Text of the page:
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Jan 06, 2003, 09:32 PM
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How high to catch a thermal?

How high do you normally have to fly before you can start catching thermals? I'm a total newbie so promptly dismiss me if this is ridiculous. I swear that my plane seemed to fly more sluggish when it's closer to the ground & powered down as compared to when I go way up & power down to a similar throttle setting. Yesterday I was flying in very little surface wind but when I'd get up about 200' or so the plane took off & kept climbing. At one point I was having trouble seeing it & I was getting nervous sticking it down until I was comfortable with it. I was flying it "on a close reach" (excuse the newbie using sailing terminology ) -- sideways to the wind & trying to slightly turn up into the wind very gently almost like I was trying to beat a sailboat upwind. I tell you I had the plane down to around 1/4 throttle & I felt like I could fly around for an hour up there just going back & forth/in circles.

What ever I was doing it sure was fun!

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Jan 06, 2003, 10:02 PM
Ascended Master
Sparky Paul's Avatar
Thermals start at the ground.
At the 1960 King Orange Internats in Florida, my A-2 Nordic was almost to the ground after being released at 180 feet, when the wings wiggled, and up it went for a max.
You have to learn the signals of a thermal.
First, fly upwind about 45 degrees off the wind, and beat back and forth, always turning into the wind. A direct entry to a thermal is indicated by the nose lowering, or more easily seen, the tail coming up, as the plane adjusts itself to the rising air.
If one wing goes into the thermal, that wing will rise.. you turn toward that side to get into the thermal.
Thermals generally come in pulses, with a minute or three between them. That's why you go upwind. Flying downwind looking for one results in long walks.
Jan 06, 2003, 10:24 PM
B for Bruce
BMatthews's Avatar
Sound to me like you were in a thermal. If you'd powered right off the model probably would have kept on going up.

And from the sounds of it you found one of the rare "all field" thermals. Usually thermals are quite small near the ground and bell out as you are taken up higher in them. But occasionally you get a really big and gentle area thermal that just takes everyone on the field up at one time.

As for how low they can go like Sparky I've had and seen lots of free flight models catch thermals at 10 to 12 feet and spec out before the DT cut in. That sure is a hoot isn't it Sparky...

I'm sure the RC hand launch crowd has similar stories.

I've been away from the soaring crew here for some years but a when I did hit the contests there was one guy that would hand launch his 120 inch Windsong to about 20 feet or so when he thought he felt something. I watched him work the base of quite a few thermals up to about 100 feet before he cut out and dropped down to 15 or 20 for another go. So model size doesn't really matter either.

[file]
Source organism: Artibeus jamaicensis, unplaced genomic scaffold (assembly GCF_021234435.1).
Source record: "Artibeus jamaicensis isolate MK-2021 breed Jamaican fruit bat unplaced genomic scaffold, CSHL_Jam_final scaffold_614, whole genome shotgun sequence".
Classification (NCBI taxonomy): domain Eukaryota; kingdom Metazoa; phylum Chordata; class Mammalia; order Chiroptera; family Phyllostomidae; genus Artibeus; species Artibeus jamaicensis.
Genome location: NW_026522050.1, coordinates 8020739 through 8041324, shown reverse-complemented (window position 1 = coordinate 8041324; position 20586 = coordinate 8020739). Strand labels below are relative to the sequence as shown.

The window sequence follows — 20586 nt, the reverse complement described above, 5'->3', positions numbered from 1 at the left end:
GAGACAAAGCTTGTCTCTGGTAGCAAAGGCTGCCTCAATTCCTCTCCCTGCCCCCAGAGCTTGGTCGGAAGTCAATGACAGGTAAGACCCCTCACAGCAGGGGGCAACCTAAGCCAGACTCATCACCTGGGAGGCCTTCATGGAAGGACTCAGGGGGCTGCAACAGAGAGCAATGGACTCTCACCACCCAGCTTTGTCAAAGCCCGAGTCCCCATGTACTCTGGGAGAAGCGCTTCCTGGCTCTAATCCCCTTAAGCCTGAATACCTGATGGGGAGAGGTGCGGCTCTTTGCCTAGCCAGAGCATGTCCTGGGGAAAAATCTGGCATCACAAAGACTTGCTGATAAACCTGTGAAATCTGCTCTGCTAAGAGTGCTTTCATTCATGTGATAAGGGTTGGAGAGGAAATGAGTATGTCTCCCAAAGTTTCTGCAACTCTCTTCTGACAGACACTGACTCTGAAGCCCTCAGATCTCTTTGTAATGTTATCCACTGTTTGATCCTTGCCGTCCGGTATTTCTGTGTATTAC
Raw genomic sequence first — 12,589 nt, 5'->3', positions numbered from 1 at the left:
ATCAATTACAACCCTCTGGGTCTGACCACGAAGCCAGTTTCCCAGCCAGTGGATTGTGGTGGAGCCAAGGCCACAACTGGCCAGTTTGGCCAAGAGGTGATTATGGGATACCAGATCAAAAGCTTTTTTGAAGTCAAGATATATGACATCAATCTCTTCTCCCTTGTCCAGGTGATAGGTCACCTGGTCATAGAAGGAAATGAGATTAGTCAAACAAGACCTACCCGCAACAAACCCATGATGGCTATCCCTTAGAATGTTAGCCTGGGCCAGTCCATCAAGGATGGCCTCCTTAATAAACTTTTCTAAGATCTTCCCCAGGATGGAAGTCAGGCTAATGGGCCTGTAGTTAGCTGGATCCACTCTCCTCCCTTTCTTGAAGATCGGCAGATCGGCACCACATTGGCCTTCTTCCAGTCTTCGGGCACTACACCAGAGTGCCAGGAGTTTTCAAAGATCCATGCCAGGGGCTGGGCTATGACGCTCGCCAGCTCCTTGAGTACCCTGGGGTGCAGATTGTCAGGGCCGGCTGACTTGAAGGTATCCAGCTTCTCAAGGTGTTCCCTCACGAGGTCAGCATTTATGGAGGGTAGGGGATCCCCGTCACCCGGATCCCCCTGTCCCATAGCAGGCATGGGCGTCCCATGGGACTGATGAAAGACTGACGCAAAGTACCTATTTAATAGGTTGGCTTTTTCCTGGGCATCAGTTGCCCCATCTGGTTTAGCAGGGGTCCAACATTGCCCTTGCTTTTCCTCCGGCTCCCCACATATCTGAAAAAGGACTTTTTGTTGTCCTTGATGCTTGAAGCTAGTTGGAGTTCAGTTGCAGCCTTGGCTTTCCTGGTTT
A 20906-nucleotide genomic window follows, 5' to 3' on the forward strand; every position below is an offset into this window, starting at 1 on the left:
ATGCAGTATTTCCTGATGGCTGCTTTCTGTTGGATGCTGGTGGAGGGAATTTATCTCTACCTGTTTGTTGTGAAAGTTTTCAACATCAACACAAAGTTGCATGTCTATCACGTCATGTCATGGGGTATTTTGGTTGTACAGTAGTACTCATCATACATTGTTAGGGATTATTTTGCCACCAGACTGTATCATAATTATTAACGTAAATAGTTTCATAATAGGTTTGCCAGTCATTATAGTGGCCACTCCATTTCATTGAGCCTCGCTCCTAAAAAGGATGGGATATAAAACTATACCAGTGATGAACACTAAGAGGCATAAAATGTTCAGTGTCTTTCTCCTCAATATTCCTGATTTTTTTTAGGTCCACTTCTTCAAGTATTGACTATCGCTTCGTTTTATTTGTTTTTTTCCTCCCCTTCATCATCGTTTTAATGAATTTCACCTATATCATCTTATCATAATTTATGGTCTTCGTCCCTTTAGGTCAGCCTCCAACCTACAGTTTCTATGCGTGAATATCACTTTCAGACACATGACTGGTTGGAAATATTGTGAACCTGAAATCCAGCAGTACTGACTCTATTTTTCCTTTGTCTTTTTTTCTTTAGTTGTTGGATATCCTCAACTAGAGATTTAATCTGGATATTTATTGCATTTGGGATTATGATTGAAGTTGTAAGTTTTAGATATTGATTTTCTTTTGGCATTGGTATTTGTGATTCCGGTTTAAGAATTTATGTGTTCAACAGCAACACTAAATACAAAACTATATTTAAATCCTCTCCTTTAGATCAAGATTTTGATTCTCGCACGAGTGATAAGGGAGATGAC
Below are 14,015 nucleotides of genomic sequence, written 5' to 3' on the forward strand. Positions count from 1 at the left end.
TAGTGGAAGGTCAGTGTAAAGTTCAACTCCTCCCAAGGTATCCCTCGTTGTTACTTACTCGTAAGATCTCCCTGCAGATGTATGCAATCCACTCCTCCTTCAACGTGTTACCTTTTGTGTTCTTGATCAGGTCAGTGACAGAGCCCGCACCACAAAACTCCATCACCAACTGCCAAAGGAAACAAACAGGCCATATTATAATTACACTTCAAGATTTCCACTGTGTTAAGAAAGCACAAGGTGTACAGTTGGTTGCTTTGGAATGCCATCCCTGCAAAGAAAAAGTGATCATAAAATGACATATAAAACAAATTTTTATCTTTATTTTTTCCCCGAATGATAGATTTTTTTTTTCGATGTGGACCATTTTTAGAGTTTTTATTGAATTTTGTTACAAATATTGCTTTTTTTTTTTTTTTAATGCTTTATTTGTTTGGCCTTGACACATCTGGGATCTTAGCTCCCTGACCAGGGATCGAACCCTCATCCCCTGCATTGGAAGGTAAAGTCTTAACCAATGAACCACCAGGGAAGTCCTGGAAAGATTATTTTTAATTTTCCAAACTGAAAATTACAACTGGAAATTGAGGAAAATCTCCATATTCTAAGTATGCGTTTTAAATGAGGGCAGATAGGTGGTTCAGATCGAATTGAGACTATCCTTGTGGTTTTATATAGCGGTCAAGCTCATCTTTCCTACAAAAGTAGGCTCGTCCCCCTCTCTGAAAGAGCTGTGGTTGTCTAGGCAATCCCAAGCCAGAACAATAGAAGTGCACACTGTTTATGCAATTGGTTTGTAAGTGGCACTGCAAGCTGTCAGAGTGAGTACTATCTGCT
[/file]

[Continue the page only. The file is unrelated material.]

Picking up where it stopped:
That's what I like about soaring. The never ending questoin about what the air holds in store for us from day to day. Flying a glider is probably the easiest way to learn to fly RC but truly soaring is one of the most difficult to master.
Jan 06, 2003, 11:21 PM
Ascended Master
Sparky Paul's Avatar
My brother tells of watching Joe Wurts hand-launch a Paragon.. 114"! and spec it out in the SF Valley!
Out here in the desert some of the thermals are hundreds of feet wide at a reasonable altitude. Almost impossible to fly out of.
Brings up another tip. To get out of a thermal, fly upwind. Then do a square pattern back if you want to land, or go upwind to find the next one.
And watch the plane all the way down. There's rabbit f*** thermals that can lift or at least keep the plane up if you can stay in it with tight circling when you're low. But keep the landing in mind, don't get too low to get back.
Jan 07, 2003, 12:29 AM
Registered User
I have heard it said that Joe Wurts can find thermals in a closet.

However we humans have to do it the hard way. Learn your airplane so you can recognise the story you are being told on every flight. A wing dips or the speed increases so very slightly--maybe the plane wants to turn on its own or the nose may pitch up slightly--all could be signs of lift in the area. These signs can be very subtle and easily missed. Unless you stumble upon the elusive brick lifter your best indicator is your plane.

One last comment--speed will not help find thermals. In light lift you may fly through lift without showing any indicator because your plane was too fast. One reason good thermal ships are not the fastest in the sky.
Jan 07, 2003, 12:55 AM
Chemically Corrected
Grapeape's Avatar
Old Buzzard's Soaring Book, a great read, and quite entertaining!

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